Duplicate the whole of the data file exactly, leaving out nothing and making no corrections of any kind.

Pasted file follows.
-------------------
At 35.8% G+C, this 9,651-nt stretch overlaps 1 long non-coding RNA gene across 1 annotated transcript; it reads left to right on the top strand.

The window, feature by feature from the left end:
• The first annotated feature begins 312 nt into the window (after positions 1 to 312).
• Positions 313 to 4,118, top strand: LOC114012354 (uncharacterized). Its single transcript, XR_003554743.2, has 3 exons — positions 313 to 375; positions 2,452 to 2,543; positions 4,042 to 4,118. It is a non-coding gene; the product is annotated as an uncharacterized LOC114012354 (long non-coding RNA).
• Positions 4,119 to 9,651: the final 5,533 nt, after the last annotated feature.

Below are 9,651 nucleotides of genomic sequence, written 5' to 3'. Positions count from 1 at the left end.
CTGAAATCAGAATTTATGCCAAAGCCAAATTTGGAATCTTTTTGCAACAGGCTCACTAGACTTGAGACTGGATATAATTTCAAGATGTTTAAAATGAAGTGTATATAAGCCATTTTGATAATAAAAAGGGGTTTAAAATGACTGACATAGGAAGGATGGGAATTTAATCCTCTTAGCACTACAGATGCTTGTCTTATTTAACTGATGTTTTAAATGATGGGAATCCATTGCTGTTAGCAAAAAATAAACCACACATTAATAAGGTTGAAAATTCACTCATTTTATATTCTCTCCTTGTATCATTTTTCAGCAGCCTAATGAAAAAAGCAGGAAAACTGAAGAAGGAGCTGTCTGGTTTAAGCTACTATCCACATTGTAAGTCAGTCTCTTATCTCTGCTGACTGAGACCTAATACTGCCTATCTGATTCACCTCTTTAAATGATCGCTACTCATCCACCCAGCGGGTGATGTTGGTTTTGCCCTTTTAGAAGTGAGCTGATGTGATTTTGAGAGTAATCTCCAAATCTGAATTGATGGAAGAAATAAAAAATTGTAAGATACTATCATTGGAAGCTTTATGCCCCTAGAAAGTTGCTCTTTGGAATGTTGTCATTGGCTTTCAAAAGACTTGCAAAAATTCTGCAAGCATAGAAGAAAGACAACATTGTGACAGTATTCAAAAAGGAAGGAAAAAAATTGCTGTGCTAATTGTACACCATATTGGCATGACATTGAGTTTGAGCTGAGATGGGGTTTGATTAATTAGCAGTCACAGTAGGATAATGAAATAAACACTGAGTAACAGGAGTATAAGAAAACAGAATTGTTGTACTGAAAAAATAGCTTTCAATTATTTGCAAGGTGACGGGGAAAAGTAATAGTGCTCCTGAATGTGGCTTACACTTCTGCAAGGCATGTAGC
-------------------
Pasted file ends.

At 35.8% G+C, this 9,651-nt stretch overlaps 1 long non-coding RNA gene across 1 annotated transcript; it reads left to right on the top strand.

The window, feature by feature from the left end:
• The first annotated feature begins 312 nt into the window (after positions 1 to 312).
• Positions 313 to 4,118, top strand: LOC114012354 (uncharacterized). Its single transcript, XR_003554743.2, has 3 exons — positions 313 to 375; positions 2,452 to 2,543; positions 4,042 to 4,118. It is a non-coding gene; the product is annotated as an uncharacterized LOC114012354 (long non-coding RNA).
• Positions 4,119 to 9,651: the final 5,533 nt, after the last annotated feature.

Below are 9,651 nucleotides of genomic sequence, written 5' to 3'. Positions count from 1 at the left end.
CTGAAATCAGAATTTATGCCAAAGCCAAATTTGGAATCTTTTTGCAACAGGCTCACTAGACTTGAGACTGGATATAATTTCAAGATGTTTAAAATGAAGTGTATATAAGCCATTTTGATAATAAAAAGGGGTTTAAAATGACTGACATAGGAAGGATGGGAATTTAATCCTCTTAGCACTACAGATGCTTGTCTTATTTAACTGATGTTTTAAATGATGGGAATCCATTGCTGTTAGCAAAAAATAAACCACACATTAATAAGGTTGAAAATTCACTCATTTTATATTCTCTCCTTGTATCATTTTTCAGCAGCCTAATGAAAAAAGCAGGAAAACTGAAGAAGGAGCTGTCTGGTTTAAGCTACTATCCACATTGTAAGTCAGTCTCTTATCTCTGCTGACTGAGACCTAATACTGCCTATCTGATTCACCTCTTTAAATGATCGCTACTCATCCACCCAGCGGGTGATGTTGGTTTTGCCCTTTTAGAAGTGAGCTGATGTGATTTTGAGAGTAATCTCCAAATCTGAATTGATGGAAGAAATAAAAAATTGTAAGATACTATCATTGGAAGCTTTATGCCCCTAGAAAGTTGCTCTTTGGAATGTTGTCATTGGCTTTCAAAAGACTTGCAAAAATTCTGCAAGCATAGAAGAAAGACAACATTGTGACAGTATTCAAAAAGGAAGGAAAAAAATTGCTGTGCTAATTGTACACCATATTGGCATGACATTGAGTTTGAGCTGAGATGGGGTTTGATTAATTAGCAGTCACAGTAGGATAATGAAATAAACACTGAGTAACAGGAGTATAAGAAAACAGAATTGTTGTACTGAAAAAATAGCTTTCAATTATTTGCAAGGTGACGGGGAAAAGTAATAGTGCTCCTGAATGTGGCTTACACTTCTGCAAGGCATGTAGC